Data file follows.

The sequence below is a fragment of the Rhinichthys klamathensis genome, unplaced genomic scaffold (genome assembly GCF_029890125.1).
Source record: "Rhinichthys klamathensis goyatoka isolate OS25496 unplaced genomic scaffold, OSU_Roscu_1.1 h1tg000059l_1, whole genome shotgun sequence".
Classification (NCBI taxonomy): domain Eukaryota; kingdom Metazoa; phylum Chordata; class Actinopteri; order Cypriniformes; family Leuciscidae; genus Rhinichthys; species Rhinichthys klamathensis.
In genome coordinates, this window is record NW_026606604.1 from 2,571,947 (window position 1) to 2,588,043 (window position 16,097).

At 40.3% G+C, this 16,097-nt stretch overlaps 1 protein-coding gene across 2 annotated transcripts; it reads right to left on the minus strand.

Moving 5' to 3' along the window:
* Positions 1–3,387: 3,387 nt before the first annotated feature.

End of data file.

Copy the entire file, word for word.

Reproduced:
The sequence below is a fragment of the Rhinichthys klamathensis genome, unplaced genomic scaffold (genome assembly GCF_029890125.1).
Source record: "Rhinichthys klamathensis goyatoka isolate OS25496 unplaced genomic scaffold, OSU_Roscu_1.1 h1tg000059l_1, whole genome shotgun sequence".
Classification (NCBI taxonomy): domain Eukaryota; kingdom Metazoa; phylum Chordata; class Actinopteri; order Cypriniformes; family Leuciscidae; genus Rhinichthys; species Rhinichthys klamathensis.
In genome coordinates, this window is record NW_026606604.1 from 2,571,947 (window position 1) to 2,588,043 (window position 16,097).

At 40.3% G+C, this 16,097-nt stretch overlaps 1 protein-coding gene across 2 annotated transcripts; it reads right to left on the minus strand.

Moving 5' to 3' along the window:
* Positions 1–3,387: 3,387 nt before the first annotated feature.